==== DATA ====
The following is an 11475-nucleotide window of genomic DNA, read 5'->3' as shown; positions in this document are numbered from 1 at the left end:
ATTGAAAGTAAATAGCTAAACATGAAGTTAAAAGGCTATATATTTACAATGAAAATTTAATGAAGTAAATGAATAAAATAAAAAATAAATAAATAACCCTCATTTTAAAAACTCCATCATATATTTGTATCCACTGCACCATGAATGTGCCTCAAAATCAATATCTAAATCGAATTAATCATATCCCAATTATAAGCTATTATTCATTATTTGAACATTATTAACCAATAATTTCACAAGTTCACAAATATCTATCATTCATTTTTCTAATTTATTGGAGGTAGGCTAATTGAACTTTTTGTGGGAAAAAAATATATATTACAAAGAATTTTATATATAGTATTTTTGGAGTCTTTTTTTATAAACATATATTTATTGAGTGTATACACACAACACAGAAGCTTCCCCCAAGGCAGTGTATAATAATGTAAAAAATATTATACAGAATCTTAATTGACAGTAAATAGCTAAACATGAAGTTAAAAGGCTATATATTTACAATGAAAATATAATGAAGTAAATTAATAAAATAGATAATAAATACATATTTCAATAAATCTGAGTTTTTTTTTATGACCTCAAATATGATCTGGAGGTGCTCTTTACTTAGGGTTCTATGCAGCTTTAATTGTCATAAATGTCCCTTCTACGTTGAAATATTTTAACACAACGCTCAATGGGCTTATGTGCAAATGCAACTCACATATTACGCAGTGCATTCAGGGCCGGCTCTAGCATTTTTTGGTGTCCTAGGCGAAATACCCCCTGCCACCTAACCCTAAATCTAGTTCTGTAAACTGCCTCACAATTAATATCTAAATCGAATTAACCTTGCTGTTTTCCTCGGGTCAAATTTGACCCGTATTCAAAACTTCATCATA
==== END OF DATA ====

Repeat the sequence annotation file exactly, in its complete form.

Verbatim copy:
The following is an 11475-nucleotide window of genomic DNA, read 5'->3' as shown; positions in this document are numbered from 1 at the left end:
ATTGAAAGTAAATAGCTAAACATGAAGTTAAAAGGCTATATATTTACAATGAAAATTTAATGAAGTAAATGAATAAAATAAAAAATAAATAAATAACCCTCATTTTAAAAACTCCATCATATATTTGTATCCACTGCACCATGAATGTGCCTCAAAATCAATATCTAAATCGAATTAATCATATCCCAATTATAAGCTATTATTCATTATTTGAACATTATTAACCAATAATTTCACAAGTTCACAAATATCTATCATTCATTTTTCTAATTTATTGGAGGTAGGCTAATTGAACTTTTTGTGGGAAAAAAATATATATTACAAAGAATTTTATATATAGTATTTTTGGAGTCTTTTTTTATAAACATATATTTATTGAGTGTATACACACAACACAGAAGCTTCCCCCAAGGCAGTGTATAATAATGTAAAAAATATTATACAGAATCTTAATTGACAGTAAATAGCTAAACATGAAGTTAAAAGGCTATATATTTACAATGAAAATATAATGAAGTAAATTAATAAAATAGATAATAAATACATATTTCAATAAATCTGAGTTTTTTTTTATGACCTCAAATATGATCTGGAGGTGCTCTTTACTTAGGGTTCTATGCAGCTTTAATTGTCATAAATGTCCCTTCTACGTTGAAATATTTTAACACAACGCTCAATGGGCTTATGTGCAAATGCAACTCACATATTACGCAGTGCATTCAGGGCCGGCTCTAGCATTTTTTGGTGTCCTAGGCGAAATACCCCCTGCCACCTAACCCTAAATCTAGTTCTGTAAACTGCCTCACAATTAATATCTAAATCGAATTAACCTTGCTGTTTTCCTCGGGTCAAATTTGACCCGTATTCAAAACTTCATCATA